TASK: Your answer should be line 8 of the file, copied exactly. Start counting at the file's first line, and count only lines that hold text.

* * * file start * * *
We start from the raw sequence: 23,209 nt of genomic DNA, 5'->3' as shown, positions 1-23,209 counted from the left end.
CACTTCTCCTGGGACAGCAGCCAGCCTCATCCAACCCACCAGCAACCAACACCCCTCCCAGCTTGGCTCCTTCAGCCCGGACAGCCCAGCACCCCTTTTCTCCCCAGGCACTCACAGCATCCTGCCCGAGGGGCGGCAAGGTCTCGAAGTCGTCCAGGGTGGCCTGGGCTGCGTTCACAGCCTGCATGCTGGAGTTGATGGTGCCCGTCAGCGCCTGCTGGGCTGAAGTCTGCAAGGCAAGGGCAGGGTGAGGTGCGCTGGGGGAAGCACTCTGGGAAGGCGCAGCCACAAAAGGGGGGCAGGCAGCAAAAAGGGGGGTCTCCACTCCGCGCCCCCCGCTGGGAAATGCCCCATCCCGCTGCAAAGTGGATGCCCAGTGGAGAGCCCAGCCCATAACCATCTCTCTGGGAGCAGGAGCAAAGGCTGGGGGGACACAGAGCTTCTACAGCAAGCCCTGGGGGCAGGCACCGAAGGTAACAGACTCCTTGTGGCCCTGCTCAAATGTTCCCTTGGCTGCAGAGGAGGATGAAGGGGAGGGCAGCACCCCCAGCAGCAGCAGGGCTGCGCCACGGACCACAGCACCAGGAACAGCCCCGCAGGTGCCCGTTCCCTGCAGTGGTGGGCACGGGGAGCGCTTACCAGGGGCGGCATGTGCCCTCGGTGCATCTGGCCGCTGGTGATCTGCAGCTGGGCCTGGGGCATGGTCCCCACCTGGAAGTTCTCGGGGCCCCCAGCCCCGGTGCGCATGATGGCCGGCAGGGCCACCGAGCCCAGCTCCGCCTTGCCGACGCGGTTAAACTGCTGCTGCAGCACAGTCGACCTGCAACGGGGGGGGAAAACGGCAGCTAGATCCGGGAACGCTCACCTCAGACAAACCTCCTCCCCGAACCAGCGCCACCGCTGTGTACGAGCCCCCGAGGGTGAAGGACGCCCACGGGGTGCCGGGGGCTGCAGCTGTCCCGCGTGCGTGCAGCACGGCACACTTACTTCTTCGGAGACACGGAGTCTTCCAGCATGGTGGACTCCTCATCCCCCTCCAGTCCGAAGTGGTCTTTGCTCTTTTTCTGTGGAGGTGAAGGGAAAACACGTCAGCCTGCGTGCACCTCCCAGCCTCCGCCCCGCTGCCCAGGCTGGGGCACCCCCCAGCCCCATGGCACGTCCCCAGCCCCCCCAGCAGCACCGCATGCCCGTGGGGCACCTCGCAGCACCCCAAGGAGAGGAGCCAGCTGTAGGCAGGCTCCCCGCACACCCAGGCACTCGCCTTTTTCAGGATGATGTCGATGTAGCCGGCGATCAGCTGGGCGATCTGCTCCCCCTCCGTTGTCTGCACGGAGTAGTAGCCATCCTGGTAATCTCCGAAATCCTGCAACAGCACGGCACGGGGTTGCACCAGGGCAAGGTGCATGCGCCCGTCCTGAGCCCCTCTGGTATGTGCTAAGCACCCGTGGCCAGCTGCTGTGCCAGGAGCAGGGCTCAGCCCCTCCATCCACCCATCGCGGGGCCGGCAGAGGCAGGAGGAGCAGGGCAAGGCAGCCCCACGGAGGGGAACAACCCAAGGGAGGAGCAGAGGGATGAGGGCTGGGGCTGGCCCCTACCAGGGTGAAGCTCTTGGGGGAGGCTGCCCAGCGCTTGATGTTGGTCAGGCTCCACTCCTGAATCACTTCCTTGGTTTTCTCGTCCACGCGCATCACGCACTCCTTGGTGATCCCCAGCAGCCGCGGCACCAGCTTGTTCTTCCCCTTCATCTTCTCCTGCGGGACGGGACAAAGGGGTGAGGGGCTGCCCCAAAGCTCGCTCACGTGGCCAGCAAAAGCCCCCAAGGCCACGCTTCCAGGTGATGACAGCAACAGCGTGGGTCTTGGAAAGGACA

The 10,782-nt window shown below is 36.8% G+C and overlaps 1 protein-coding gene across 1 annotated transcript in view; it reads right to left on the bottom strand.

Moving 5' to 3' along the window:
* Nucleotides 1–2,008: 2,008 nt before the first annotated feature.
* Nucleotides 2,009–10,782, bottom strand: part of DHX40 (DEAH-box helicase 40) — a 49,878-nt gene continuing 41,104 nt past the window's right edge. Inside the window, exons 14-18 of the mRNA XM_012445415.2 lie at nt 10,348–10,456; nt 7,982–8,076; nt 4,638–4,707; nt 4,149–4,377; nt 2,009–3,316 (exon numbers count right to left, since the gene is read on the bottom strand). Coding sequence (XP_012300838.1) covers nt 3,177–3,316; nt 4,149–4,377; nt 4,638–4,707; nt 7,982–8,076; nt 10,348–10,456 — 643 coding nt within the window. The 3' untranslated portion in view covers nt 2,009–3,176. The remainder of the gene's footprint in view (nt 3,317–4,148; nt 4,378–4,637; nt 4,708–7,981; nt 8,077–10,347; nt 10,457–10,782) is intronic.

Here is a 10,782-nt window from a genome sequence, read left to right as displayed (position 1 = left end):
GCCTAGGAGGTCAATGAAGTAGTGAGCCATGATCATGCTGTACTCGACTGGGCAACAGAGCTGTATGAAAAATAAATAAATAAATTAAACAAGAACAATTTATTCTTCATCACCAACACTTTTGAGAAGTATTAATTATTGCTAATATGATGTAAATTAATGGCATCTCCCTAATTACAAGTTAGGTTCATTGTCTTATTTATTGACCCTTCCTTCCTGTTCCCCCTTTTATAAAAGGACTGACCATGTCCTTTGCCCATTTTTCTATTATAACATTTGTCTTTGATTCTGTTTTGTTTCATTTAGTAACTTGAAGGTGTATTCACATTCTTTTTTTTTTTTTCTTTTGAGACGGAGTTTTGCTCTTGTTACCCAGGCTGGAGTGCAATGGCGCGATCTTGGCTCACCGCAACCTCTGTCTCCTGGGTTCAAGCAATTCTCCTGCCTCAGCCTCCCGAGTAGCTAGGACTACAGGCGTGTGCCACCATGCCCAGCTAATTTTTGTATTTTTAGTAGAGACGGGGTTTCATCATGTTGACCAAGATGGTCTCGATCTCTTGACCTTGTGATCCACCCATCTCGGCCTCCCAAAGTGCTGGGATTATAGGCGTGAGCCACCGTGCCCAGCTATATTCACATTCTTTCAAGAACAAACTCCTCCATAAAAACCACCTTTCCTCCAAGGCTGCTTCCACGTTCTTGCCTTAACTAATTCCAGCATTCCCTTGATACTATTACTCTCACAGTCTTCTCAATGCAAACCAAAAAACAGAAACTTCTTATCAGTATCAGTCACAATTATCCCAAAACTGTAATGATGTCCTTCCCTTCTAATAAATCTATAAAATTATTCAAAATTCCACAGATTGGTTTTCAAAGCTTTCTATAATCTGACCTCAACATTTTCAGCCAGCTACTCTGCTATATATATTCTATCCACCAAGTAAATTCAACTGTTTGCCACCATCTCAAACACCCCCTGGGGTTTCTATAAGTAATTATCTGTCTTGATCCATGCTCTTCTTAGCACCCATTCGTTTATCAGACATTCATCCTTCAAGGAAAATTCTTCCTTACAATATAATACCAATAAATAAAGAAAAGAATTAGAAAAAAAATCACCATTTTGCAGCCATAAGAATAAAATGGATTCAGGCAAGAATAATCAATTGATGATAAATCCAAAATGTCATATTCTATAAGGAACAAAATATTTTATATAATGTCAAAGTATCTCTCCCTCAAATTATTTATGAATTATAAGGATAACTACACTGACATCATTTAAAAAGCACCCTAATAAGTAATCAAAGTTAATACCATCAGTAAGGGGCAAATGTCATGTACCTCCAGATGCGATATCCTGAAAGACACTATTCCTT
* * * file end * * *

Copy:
GCCTAGGAGGTCAATGAAGTAGTGAGCCATGATCATGCTGTACTCGACTGGGCAACAGAGCTGTATGAAAAATAAATAAATAAATTAAACAAGAACAATTTATTCTTCATCACCAACACTTTTGAGAAGTATTAATTATTGCTAATATGATGTAAATTAATGGCATCTCCCTAATTACAAGTTAGGTTCATTGTCTTATTTATTGACCCTTCCTTCCTGTTCCCCCTTTTATAAAAGGACTGACCATGTCCTTTGCCCATTTTTCTATTATAACATTTGTCTTTGATTCTGTTTTGTTTCATTTAGTAACTTGAAGGTGTATTCACATTCTTTTTTTTTTTTTCTTTTGAGACGGAGTTTTGCTCTTGTTACCCAGGCTGGAGTGCAATGGCGCGATCTTGGCTCACCGCAACCTCTGTCTCCTGGGTTCAAGCAATTCTCCTGCCTCAGCCTCCCGAGTAGCTAGGACTACAGGCGTGTGCCACCATGCCCAGCTAATTTTTGTATTTTTAGTAGAGACGGGGTTTCATCATGTTGACCAAGATGGTCTCGATCTCTTGACCTTGTGATCCACCCATCTCGGCCTCCCAAAGTGCTGGGATTATAGGCGTGAGCCACCGTGCCCAGCTATATTCACATTCTTTCAAGAACAAACTCCTCCATAAAAACCACCTTTCCTCCAAGGCTGCTTCCACGTTCTTGCCTTAACTAATTCCAGCATTCCCTTGATACTATTACTCTCACAGTCTTCTCAATGCAAACCAAAAAACAGAAACTTCTTATCAGTATCAGTCACAATTATCCCAAAACTGTAATGATGTCCTTCCCTTCTAATAAATCTATAAAATTATTCAAAATTCCACAGATTGGTTTTCAAAGCTTTCTATAATCTGACCTCAACATTTTCAGCCAGCTACTCTGCTATATATATTCTATCCACCAAGTAAATTCAACTGTTTGCCACCATCTCAAACACCCCCTGGGGTTTCTATAAGTAATTATCTGTCTTGATCCATGCTCTTCTTAGCACCCATTCGTTTATCAGACATTCATCCTTCAAGGAAAATTCTTCCTTACAATATAATACCAATAAATAAAGAAAAGAATTAGAAAAAAAATCACCATTTTGCAGCCATAAGAATAAAATGGATTCAGGCAAGAATAATCAATTGATGATAAATCCAAAATGTCATATTCTATAAGGAACAAAATATTTTATATAATGTCAAAGTATCTCTCCCTCAAATTATTTATGAATTATAAGGATAACTACACTGACATCATTTAAAAAGCACCCTAATAAGTAATCAAAGTTAATACCATCAGTAAGGGGCAAATGTCATGTACCTCCAGATGCGATATCCTGAAAGACACTATTCCTT